In the Academy Award-nominated documentary "Born Into Brothels," filmmaker Zana Briski brings photography classes to the red light district in Calcutta. Her goal: To provide hope to the children of prostitutes living in the troubled region of Sonagachi.
Ross Kauffman, who co-directed "Brothels" with Briski, was online Thursday, Feb. 17 at 1 p.m. ET to discuss the film and how it feels to be a first-time Oscar nominee.
"Born Into Brothels" opens in Washington on Friday, Feb. 18.
A transcript follows.
Editor's Note: Washingtonpost.com moderators retain editorial control over Live Online discussions and choose the most relevant questions for guests and hosts; guests and hosts can decline to answer questions.
Prior to the Academy Awards what film festivals did your film receive recognition at that has resulted in the fair amount of attention it has received. Was it hard to gain acceptance to those festivals?
Ross Kauffman: Prior to the Academy Awards nomination, we were accepted into over 30 film festivals and we've received over 25 film festival awards. All of the awards are listed on our Web site (www.bornintobrothels.com). It was difficult to get into Sundance and some of the earlier festivals that year (2004) but once we won the audience award at Sundance, festivals started inviting us to screen our film so it became a lot easier then.
The discussion will now resume. Thank you for your patience.
Hello Ross, I was lucky enough to be at the
screening last night at the Freer/Sackler. Great,
great film. At points in the film, you did such an
amazing job of capturing the despair of their
situation. I was so thrilled to hear that the children
are all doing so well. My question is about the
money that the children are recieving as a result
of selling their photographs. Without going into
too much detail, how confident are you that their
money will be protected and used for productive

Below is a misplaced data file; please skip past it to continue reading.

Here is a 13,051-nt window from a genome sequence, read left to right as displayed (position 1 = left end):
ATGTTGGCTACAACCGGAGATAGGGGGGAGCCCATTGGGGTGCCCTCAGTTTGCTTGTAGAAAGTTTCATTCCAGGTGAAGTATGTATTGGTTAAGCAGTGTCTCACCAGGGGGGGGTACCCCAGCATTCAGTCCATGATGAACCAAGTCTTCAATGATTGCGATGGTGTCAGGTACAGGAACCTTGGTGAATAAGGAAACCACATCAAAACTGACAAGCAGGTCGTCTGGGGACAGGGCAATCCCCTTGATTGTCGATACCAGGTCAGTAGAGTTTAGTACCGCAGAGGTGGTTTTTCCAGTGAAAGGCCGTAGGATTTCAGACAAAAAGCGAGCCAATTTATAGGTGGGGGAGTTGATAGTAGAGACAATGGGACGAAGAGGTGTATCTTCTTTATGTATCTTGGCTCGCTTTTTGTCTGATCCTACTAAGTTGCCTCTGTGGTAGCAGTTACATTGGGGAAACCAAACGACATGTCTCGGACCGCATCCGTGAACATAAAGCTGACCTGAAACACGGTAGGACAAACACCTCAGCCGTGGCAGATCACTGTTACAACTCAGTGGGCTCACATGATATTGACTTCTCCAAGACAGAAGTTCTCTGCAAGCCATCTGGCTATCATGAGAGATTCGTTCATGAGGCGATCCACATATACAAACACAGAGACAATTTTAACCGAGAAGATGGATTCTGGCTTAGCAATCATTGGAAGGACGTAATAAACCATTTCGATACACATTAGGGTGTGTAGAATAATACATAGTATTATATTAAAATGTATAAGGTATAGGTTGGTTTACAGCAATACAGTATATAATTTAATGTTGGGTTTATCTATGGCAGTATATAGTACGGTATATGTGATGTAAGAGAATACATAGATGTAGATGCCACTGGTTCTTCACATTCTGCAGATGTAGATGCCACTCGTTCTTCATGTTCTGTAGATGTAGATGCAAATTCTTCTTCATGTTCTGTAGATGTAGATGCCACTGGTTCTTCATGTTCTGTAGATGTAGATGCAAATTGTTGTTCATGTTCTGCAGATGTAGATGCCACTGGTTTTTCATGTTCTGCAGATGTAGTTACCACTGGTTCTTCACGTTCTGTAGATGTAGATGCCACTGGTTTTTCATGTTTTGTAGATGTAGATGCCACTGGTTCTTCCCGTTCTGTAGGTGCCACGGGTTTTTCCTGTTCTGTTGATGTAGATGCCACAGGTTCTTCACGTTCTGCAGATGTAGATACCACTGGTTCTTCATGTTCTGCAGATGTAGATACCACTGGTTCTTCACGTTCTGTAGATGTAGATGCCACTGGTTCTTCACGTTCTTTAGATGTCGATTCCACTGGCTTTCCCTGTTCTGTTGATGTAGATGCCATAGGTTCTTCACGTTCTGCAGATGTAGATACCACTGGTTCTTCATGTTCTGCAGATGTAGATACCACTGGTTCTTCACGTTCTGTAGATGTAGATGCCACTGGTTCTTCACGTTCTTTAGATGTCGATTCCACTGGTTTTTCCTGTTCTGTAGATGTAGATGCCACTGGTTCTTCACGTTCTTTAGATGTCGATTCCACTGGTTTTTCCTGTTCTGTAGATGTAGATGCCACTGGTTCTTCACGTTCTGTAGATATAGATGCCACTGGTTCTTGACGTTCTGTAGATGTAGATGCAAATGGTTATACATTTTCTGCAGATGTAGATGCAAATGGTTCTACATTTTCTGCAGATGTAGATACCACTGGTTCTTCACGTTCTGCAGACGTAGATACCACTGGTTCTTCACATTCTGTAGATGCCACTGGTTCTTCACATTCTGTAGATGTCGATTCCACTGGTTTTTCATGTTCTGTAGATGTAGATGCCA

means? I ask this in the context of your comment
last night about the fact that there are so many
forces in the brothels exploiting the women and
Ross Kauffman: Hi and thanks for your question. We are very careful about the money we receive on the kids' behalf. It goes into an account and we either pay the schools directly, or we have a liaison paying the individual computer and English classes. We have told the kids that they have this money set aside for their education. If they choose education, they will be able to go all the way through to University.
How did you feel in the entire process of making this film from inception to nomination?
What can we do as human beings that have not lived and gone through such unimaginable cruelty of life?
Ross Kauffman: Documentaries like this are difficult to make. We spent 3 1/2 years working alone on this project with limited funding at best. But what kept us going throughout was the kids. We love them and are committed to them. I am sure we will be a part of their lives for many years to come. I just received a text message from Puja today. She called me a 'monkey' and then told me 'I love you'. That is what keeps me going.
As for what we can do as human beings..., I think the most important thing is to keep an open heart and know that there other people all over the world just like us that are not as fortunate as us, and help in whatever way is possible.
What has happened to the children since your filming in terms of their daily life: economics, education and results of their photographic endeavors? What has disappointed you, as well as heartened you?